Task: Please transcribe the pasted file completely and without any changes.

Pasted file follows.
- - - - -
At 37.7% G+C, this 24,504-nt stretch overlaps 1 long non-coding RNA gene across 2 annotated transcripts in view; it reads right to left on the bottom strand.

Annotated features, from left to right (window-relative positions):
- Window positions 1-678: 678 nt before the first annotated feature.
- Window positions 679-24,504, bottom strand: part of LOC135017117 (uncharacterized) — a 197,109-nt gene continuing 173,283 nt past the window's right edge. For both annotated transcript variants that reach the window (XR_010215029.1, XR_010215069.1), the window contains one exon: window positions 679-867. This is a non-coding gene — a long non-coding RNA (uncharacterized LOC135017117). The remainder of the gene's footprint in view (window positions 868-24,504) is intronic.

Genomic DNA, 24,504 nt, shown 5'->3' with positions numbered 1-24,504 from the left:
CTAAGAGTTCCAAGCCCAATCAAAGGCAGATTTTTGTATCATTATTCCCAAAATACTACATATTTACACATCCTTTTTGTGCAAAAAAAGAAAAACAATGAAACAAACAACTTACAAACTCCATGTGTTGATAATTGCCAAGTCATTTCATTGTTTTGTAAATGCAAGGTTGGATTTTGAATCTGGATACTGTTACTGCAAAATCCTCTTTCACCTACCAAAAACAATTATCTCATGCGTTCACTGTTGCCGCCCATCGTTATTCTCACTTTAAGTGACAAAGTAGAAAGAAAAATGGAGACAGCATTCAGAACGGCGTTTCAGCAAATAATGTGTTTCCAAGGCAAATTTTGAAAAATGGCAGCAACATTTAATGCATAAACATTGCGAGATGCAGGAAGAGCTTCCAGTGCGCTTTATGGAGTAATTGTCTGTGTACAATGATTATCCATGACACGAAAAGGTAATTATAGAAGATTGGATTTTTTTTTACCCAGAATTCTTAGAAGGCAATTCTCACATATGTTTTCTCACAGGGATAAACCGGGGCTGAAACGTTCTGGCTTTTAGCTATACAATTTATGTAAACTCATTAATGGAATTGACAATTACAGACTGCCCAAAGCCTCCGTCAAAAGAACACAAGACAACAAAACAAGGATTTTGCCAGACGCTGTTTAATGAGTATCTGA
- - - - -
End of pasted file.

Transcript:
At 37.7% G+C, this 24,504-nt stretch overlaps 1 long non-coding RNA gene across 2 annotated transcripts in view; it reads right to left on the bottom strand.

Annotated features, from left to right (window-relative positions):
- Window positions 1-678: 678 nt before the first annotated feature.
- Window positions 679-24,504, bottom strand: part of LOC135017117 (uncharacterized) — a 197,109-nt gene continuing 173,283 nt past the window's right edge. For both annotated transcript variants that reach the window (XR_010215029.1, XR_010215069.1), the window contains one exon: window positions 679-867. This is a non-coding gene — a long non-coding RNA (uncharacterized LOC135017117). The remainder of the gene's footprint in view (window positions 868-24,504) is intronic.

Genomic DNA, 24,504 nt, shown 5'->3' with positions numbered 1-24,504 from the left:
CTAAGAGTTCCAAGCCCAATCAAAGGCAGATTTTTGTATCATTATTCCCAAAATACTACATATTTACACATCCTTTTTGTGCAAAAAAAGAAAAACAATGAAACAAACAACTTACAAACTCCATGTGTTGATAATTGCCAAGTCATTTCATTGTTTTGTAAATGCAAGGTTGGATTTTGAATCTGGATACTGTTACTGCAAAATCCTCTTTCACCTACCAAAAACAATTATCTCATGCGTTCACTGTTGCCGCCCATCGTTATTCTCACTTTAAGTGACAAAGTAGAAAGAAAAATGGAGACAGCATTCAGAACGGCGTTTCAGCAAATAATGTGTTTCCAAGGCAAATTTTGAAAAATGGCAGCAACATTTAATGCATAAACATTGCGAGATGCAGGAAGAGCTTCCAGTGCGCTTTATGGAGTAATTGTCTGTGTACAATGATTATCCATGACACGAAAAGGTAATTATAGAAGATTGGATTTTTTTTTACCCAGAATTCTTAGAAGGCAATTCTCACATATGTTTTCTCACAGGGATAAACCGGGGCTGAAACGTTCTGGCTTTTAGCTATACAATTTATGTAAACTCATTAATGGAATTGACAATTACAGACTGCCCAAAGCCTCCGTCAAAAGAACACAAGACAACAAAACAAGGATTTTGCCAGACGCTGTTTAATGAGTATCTGA